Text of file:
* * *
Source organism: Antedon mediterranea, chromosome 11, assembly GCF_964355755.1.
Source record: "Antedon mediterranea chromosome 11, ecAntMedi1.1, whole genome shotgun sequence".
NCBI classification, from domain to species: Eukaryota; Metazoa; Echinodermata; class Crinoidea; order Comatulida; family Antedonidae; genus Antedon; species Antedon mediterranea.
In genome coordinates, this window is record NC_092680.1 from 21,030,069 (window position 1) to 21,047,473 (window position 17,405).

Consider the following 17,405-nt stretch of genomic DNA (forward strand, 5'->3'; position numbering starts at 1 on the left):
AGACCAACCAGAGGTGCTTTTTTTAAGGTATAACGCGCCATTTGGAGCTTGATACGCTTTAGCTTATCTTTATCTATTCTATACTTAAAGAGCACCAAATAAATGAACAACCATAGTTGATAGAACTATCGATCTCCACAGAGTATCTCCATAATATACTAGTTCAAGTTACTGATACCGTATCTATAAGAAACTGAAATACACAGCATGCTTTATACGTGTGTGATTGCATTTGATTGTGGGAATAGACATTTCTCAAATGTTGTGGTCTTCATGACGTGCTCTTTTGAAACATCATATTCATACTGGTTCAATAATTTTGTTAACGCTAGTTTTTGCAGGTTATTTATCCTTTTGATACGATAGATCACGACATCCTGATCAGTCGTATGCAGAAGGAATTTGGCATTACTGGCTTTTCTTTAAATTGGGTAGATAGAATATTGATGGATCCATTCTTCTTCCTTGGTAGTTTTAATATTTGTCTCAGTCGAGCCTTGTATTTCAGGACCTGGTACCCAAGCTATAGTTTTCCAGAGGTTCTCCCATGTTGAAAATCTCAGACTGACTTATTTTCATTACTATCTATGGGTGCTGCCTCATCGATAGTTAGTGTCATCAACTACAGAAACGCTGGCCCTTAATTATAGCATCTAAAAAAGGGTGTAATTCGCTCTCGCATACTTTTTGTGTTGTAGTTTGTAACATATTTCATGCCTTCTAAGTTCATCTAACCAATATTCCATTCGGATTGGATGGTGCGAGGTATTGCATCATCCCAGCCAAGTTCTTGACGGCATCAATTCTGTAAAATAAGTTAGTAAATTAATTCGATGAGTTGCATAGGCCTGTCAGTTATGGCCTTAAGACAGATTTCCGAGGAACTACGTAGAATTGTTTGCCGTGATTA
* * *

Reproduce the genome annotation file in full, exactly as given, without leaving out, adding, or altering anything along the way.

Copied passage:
Source organism: Antedon mediterranea, chromosome 11, assembly GCF_964355755.1.
Source record: "Antedon mediterranea chromosome 11, ecAntMedi1.1, whole genome shotgun sequence".
NCBI classification, from domain to species: Eukaryota; Metazoa; Echinodermata; class Crinoidea; order Comatulida; family Antedonidae; genus Antedon; species Antedon mediterranea.
In genome coordinates, this window is record NC_092680.1 from 21,030,069 (window position 1) to 21,047,473 (window position 17,405).

Consider the following 17,405-nt stretch of genomic DNA (forward strand, 5'->3'; position numbering starts at 1 on the left):
AGACCAACCAGAGGTGCTTTTTTTAAGGTATAACGCGCCATTTGGAGCTTGATACGCTTTAGCTTATCTTTATCTATTCTATACTTAAAGAGCACCAAATAAATGAACAACCATAGTTGATAGAACTATCGATCTCCACAGAGTATCTCCATAATATACTAGTTCAAGTTACTGATACCGTATCTATAAGAAACTGAAATACACAGCATGCTTTATACGTGTGTGATTGCATTTGATTGTGGGAATAGACATTTCTCAAATGTTGTGGTCTTCATGACGTGCTCTTTTGAAACATCATATTCATACTGGTTCAATAATTTTGTTAACGCTAGTTTTTGCAGGTTATTTATCCTTTTGATACGATAGATCACGACATCCTGATCAGTCGTATGCAGAAGGAATTTGGCATTACTGGCTTTTCTTTAAATTGGGTAGATAGAATATTGATGGATCCATTCTTCTTCCTTGGTAGTTTTAATATTTGTCTCAGTCGAGCCTTGTATTTCAGGACCTGGTACCCAAGCTATAGTTTTCCAGAGGTTCTCCCATGTTGAAAATCTCAGACTGACTTATTTTCATTACTATCTATGGGTGCTGCCTCATCGATAGTTAGTGTCATCAACTACAGAAACGCTGGCCCTTAATTATAGCATCTAAAAAAGGGTGTAATTCGCTCTCGCATACTTTTTGTGTTGTAGTTTGTAACATATTTCATGCCTTCTAAGTTCATCTAACCAATATTCCATTCGGATTGGATGGTGCGAGGTATTGCATCATCCCAGCCAAGTTCTTGACGGCATCAATTCTGTAAAATAAGTTAGTAAATTAATTCGATGAGTTGCATAGGCCTGTCAGTTATGGCCTTAAGACAGATTTCCGAGGAACTACGTAGAATTGTTTGCCGTGATTA